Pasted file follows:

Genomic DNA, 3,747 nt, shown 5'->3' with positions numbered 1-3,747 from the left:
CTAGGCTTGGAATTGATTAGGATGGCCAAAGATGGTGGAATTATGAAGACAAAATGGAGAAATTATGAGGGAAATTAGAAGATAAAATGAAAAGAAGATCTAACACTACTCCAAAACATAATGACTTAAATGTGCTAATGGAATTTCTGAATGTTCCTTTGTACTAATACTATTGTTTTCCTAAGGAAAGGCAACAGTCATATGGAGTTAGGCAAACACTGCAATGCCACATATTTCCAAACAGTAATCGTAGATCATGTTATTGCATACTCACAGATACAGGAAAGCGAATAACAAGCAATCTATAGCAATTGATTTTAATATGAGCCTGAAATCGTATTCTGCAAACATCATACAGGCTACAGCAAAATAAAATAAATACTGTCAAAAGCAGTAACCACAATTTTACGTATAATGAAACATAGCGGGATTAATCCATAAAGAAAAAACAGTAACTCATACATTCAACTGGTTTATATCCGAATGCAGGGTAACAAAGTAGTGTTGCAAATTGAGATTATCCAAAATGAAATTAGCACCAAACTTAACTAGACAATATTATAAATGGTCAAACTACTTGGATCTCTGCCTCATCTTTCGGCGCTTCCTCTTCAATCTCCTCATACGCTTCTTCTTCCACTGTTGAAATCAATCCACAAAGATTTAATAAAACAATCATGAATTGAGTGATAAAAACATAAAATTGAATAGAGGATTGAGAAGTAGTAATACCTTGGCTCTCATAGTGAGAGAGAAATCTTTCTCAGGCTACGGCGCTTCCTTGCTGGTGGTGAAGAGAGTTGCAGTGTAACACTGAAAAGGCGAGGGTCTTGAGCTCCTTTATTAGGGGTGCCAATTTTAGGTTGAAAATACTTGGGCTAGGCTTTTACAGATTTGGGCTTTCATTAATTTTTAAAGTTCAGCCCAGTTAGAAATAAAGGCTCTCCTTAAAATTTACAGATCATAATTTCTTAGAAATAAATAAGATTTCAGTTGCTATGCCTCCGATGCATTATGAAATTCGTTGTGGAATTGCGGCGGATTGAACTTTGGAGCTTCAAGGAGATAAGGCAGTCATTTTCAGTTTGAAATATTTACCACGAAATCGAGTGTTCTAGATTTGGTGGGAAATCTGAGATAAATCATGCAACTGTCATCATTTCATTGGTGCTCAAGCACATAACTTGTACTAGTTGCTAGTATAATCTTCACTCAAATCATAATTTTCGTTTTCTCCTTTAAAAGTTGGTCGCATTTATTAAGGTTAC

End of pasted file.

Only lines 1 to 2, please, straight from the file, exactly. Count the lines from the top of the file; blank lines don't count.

Genomic DNA, 3,747 nt, shown 5'->3' with positions numbered 1-3,747 from the left:
CTAGGCTTGGAATTGATTAGGATGGCCAAAGATGGTGGAATTATGAAGACAAAATGGAGAAATTATGAGGGAAATTAGAAGATAAAATGAAAAGAAGATCTAACACTACTCCAAAACATAATGACTTAAATGTGCTAATGGAATTTCTGAATGTTCCTTTGTACTAATACTATTGTTTTCCTAAGGAAAGGCAACAGTCATATGGAGTTAGGCAAACACTGCAATGCCACATATTTCCAAACAGTAATCGTAGATCATGTTATTGCATACTCACAGATACAGGAAAGCGAATAACAAGCAATCTATAGCAATTGATTTTAATATGAGCCTGAAATCGTATTCTGCAAACATCATACAGGCTACAGCAAAATAAAATAAATACTGTCAAAAGCAGTAACCACAATTTTACGTATAATGAAACATAGCGGGATTAATCCATAAAGAAAAAACAGTAACTCATACATTCAACTGGTTTATATCCGAATGCAGGGTAACAAAGTAGTGTTGCAAATTGAGATTATCCAAAATGAAATTAGCACCAAACTTAACTAGACAATATTATAAATGGTCAAACTACTTGGATCTCTGCCTCATCTTTCGGCGCTTCCTCTTCAATCTCCTCATACGCTTCTTCTTCCACTGTTGAAATCAATCCACAAAGATTTAATAAAACAATCATGAATTGAGTGATAAAAACATAAAATTGAATAGAGGATTGAGAAGTAGTAATACCTTGGCTCTCATAGTGAGAGAGAAATCTTTCTCAGGCTACGGCGCTTCCTTGCTGGTGGTGAAGAGAGTTGCAGTGTAACACTGAAAAGGCGAGGGTCTTGAGCTCCTTTATTAGGGGTGCCAATTTTAGGTTGAAAATACTTGGGCTAGGCTTTTACAGATTTGGGCTTTCATTAATTTTTAAAGTTCAGCCCAGTTAGAAATAAAGGCTCTCCTTAAAATTTACAGATCATAATTTCTTAGAAATAAATAAGATTTCAGTTGCTATGCCTCCGATGCATTATGAAATTCGTTGTGGAATTGCGGCGGATTGAACTTTGGAGCTTCAAGGAGATAAGGCAGTCATTTTCAGTTTGAAATATTTACCACGAAATCGAGTGTTCTAGATTTGGTGGGAAATCTGAGATAAATCATGCAACTGTCATCATTTCATTGGTGCTCAAGCACATAACTTGTACTAGTTGCTAGTATAATCTTCACTCAAATCATAATTTTCGTTTTCTCCTTTAAAAGTTGGTCGCATTTATTAAGGTTAC